I have competed in regional flag football and national flag football tournaments. In 2008, we won a regional tournament at Ohio State. I was named MVP of the tournament. In 2013, we competed in a regional tournament at Notre Dame in flag football and I was awarded All-Tournament Team. In basketball, we went to three national tournaments. I have used the same women’s football name (Down N Dirty) since my first year playing (6 years).
What value do students who work in intramural sports & sport clubs receive from their experience as officials, supervisors, etc.?
“What sets Campus Recreation apart are the transferable skills (communication, teamwork, conflict resolution, and time management) that we teach. Not everyone will end up in campus recreation permanently, but so many skills learned here apply in other fields. The benefit of being a part of this program is the responsibility that we give students. Students run the shifts and control the games.
The atmosphere of CR is so team oriented. You’re never on your own. Working connects you with people of all walks of life in what can be stressful situations. You still get to play. Most people come to work because they want to still be involved with the sport they love with a job that they hopefully enjoy. They have real responsibility but they still get to be a part of the sport.”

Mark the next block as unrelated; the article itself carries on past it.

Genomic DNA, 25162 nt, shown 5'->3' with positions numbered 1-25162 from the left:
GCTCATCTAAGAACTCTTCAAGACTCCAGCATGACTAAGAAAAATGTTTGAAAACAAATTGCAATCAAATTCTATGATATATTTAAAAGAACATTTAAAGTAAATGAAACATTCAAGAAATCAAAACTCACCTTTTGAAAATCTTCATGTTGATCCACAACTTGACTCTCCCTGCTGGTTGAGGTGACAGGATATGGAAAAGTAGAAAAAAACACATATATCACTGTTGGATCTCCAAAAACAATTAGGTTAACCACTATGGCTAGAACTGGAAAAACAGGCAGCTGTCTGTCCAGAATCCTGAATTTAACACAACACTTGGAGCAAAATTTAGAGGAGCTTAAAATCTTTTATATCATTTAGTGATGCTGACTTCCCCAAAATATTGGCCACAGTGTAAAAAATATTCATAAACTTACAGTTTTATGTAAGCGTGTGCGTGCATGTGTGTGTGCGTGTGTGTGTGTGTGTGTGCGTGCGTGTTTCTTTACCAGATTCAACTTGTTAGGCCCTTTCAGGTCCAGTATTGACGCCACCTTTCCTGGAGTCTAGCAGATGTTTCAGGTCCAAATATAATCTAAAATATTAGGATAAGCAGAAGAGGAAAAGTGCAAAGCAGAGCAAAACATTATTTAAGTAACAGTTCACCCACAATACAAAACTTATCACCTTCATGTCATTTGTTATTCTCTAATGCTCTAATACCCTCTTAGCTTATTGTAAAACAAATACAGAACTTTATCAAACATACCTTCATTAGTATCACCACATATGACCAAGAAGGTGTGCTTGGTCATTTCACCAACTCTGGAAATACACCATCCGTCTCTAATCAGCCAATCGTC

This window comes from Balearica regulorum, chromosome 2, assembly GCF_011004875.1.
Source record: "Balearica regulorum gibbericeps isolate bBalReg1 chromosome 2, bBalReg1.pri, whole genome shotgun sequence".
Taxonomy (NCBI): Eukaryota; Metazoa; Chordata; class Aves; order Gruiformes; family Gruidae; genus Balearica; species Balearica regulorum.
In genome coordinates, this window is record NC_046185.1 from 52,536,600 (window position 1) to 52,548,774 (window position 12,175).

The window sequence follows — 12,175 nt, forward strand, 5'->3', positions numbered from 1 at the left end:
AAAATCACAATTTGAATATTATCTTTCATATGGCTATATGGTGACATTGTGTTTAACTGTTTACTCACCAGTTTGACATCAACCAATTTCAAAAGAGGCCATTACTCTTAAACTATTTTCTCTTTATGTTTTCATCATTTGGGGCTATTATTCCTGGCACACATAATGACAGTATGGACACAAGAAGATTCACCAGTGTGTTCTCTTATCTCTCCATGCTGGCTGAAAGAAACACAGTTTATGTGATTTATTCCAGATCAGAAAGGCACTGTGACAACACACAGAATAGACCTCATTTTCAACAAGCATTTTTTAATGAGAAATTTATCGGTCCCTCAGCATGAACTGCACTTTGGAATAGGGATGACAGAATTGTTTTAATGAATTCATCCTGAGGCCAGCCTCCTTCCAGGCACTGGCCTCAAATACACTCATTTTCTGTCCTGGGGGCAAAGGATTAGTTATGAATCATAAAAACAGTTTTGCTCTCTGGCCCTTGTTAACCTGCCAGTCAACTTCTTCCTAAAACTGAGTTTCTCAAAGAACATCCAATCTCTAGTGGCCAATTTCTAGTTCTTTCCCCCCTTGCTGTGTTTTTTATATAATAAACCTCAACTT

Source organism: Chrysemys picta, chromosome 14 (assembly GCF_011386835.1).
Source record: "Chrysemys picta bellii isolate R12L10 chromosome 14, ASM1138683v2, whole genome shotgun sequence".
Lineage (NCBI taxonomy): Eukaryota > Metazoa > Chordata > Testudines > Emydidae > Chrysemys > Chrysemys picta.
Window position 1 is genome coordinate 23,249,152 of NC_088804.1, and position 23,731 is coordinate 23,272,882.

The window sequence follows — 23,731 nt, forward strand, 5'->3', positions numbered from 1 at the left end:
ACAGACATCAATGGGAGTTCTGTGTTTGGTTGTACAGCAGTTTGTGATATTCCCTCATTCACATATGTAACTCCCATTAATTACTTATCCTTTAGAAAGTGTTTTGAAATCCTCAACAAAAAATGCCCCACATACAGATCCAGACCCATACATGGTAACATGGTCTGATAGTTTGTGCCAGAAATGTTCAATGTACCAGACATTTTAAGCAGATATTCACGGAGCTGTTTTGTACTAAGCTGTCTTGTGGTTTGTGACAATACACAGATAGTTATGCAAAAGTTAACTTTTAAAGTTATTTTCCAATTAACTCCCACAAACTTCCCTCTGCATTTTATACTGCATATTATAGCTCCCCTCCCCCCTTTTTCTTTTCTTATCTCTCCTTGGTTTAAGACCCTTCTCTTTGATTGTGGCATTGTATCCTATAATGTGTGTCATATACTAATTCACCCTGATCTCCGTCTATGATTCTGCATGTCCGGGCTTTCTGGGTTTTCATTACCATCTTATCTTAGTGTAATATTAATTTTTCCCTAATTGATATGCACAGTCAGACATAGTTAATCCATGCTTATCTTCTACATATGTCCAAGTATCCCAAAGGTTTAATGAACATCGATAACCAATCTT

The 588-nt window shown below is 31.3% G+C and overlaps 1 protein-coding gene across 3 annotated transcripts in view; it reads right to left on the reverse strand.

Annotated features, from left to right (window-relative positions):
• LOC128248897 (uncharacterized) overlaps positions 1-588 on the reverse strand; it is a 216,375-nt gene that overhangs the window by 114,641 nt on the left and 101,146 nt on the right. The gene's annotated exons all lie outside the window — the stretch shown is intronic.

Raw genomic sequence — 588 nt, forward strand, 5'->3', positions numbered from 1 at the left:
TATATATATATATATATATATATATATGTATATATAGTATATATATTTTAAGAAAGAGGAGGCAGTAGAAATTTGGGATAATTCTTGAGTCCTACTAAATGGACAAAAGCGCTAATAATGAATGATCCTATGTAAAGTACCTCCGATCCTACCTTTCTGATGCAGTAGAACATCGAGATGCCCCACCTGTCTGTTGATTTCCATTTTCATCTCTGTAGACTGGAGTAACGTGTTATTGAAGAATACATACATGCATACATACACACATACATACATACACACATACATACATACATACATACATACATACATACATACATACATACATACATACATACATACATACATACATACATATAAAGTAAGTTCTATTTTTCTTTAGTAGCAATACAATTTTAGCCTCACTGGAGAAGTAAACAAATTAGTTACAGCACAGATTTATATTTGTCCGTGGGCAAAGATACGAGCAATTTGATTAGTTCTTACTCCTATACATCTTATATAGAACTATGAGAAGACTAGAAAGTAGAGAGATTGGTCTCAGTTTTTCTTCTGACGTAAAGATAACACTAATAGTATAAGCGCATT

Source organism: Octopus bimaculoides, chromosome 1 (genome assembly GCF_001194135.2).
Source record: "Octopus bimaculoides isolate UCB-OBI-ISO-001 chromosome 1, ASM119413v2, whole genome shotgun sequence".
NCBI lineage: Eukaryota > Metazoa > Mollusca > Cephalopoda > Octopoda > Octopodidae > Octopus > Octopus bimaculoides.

What part of intramurals has been the most enjoyable for you?
Unified Sports(Special Olympic athletes participating with college students). It has had a huge impact on my goals for this department here. I played unified basketball and coached unified kickball back at Central Michigan. The relationships I formed sparked my love for unified.
Dirty mike and the boys was our team name. Our unified athlete’s name was mike, and he was worried about me being the only female on the team with that name. But, we all loved the name and had an incredible time playing together.
What are your goals in leading intramural sports and sport clubs?